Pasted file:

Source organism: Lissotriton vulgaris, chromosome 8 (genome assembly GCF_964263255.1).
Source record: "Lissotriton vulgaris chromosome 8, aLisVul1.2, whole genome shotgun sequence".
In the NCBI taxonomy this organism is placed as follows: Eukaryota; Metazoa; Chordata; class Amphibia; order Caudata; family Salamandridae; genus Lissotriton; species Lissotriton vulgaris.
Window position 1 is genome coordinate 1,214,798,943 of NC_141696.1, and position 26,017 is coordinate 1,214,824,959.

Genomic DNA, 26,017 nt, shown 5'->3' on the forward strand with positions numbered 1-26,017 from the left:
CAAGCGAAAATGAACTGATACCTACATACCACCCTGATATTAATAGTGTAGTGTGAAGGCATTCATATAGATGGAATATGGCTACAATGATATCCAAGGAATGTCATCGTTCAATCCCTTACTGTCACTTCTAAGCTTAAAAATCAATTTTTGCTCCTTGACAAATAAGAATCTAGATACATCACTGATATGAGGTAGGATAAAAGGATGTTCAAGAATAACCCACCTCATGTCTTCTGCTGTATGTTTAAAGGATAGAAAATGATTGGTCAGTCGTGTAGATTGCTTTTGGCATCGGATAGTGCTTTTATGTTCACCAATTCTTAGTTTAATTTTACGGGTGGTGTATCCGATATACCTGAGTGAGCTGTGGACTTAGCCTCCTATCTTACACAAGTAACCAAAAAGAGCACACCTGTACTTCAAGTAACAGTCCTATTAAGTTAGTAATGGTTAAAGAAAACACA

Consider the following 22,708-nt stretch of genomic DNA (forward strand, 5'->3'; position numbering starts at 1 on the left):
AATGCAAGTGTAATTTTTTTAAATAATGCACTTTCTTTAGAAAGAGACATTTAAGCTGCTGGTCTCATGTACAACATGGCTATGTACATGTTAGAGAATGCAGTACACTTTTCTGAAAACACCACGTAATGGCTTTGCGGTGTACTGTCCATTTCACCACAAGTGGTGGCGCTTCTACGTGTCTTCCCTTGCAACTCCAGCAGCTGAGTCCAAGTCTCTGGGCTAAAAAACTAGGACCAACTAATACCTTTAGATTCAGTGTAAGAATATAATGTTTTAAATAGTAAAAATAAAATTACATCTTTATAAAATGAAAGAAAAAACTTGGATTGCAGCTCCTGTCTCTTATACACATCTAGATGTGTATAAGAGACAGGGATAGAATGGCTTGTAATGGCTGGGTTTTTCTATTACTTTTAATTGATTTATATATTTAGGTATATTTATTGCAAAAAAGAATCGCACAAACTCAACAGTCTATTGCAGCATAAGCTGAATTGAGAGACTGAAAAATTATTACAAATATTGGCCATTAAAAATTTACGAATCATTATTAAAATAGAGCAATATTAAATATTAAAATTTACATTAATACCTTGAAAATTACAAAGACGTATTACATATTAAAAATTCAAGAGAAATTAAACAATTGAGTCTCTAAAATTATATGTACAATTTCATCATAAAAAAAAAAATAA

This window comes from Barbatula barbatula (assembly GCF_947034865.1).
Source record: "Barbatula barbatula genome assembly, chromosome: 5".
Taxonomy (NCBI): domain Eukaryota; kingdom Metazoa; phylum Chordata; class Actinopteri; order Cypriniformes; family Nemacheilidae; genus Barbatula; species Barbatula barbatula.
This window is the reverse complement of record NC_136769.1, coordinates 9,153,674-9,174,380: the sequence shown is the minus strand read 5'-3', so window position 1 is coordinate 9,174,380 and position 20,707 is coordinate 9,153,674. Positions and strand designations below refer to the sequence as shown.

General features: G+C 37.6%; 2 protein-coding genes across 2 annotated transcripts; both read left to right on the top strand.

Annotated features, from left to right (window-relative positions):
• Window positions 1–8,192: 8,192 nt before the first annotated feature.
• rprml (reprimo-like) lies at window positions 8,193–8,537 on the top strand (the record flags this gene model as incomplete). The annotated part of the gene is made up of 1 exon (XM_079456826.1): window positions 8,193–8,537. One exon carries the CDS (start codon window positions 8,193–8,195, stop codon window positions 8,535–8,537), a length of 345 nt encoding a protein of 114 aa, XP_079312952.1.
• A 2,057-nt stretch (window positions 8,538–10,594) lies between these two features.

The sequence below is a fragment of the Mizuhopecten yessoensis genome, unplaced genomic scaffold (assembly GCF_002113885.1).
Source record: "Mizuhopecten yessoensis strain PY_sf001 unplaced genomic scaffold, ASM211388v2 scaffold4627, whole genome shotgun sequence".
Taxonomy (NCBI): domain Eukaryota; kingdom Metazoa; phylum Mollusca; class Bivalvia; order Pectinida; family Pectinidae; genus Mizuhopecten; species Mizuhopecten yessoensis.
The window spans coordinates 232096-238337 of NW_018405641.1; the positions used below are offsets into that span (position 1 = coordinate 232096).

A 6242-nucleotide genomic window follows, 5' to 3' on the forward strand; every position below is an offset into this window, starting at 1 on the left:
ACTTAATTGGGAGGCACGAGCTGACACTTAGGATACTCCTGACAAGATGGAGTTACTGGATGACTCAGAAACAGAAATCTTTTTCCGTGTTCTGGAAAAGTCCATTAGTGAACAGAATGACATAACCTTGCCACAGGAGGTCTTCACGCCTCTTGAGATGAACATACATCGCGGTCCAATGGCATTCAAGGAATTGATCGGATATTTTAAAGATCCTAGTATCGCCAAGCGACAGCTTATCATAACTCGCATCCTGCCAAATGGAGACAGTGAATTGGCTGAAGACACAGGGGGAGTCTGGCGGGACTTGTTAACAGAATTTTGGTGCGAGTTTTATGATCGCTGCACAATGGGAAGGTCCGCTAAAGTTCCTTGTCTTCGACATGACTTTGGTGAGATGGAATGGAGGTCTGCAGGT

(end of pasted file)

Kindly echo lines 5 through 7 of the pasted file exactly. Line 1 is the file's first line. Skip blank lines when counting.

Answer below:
Genomic DNA, 26,017 nt, shown 5'->3' on the forward strand with positions numbered 1-26,017 from the left:
CAAGCGAAAATGAACTGATACCTACATACCACCCTGATATTAATAGTGTAGTGTGAAGGCATTCATATAGATGGAATATGGCTACAATGATATCCAAGGAATGTCATCGTTCAATCCCTTACTGTCACTTCTAAGCTTAAAAATCAATTTTTGCTCCTTGACAAATAAGAATCTAGATACATCACTGATATGAGGTAGGATAAAAGGATGTTCAAGAATAACCCACCTCATGTCTTCTGCTGTATGTTTAAAGGATAGAAAATGATTGGTCAGTCGTGTAGATTGCTTTTGGCATCGGATAGTGCTTTTATGTTCACCAATTCTTAGTTTAATTTTACGGGTGGTGTATCCGATATACCTGAGTGAGCTGTGGACTTAGCCTCCTATCTTACACAAGTAACCAAAAAGAGCACACCTGTACTTCAAGTAACAGTCCTATTAAGTTAGTAATGGTTAAAGAAAACACA

Consider the following 22,708-nt stretch of genomic DNA (forward strand, 5'->3'; position numbering starts at 1 on the left):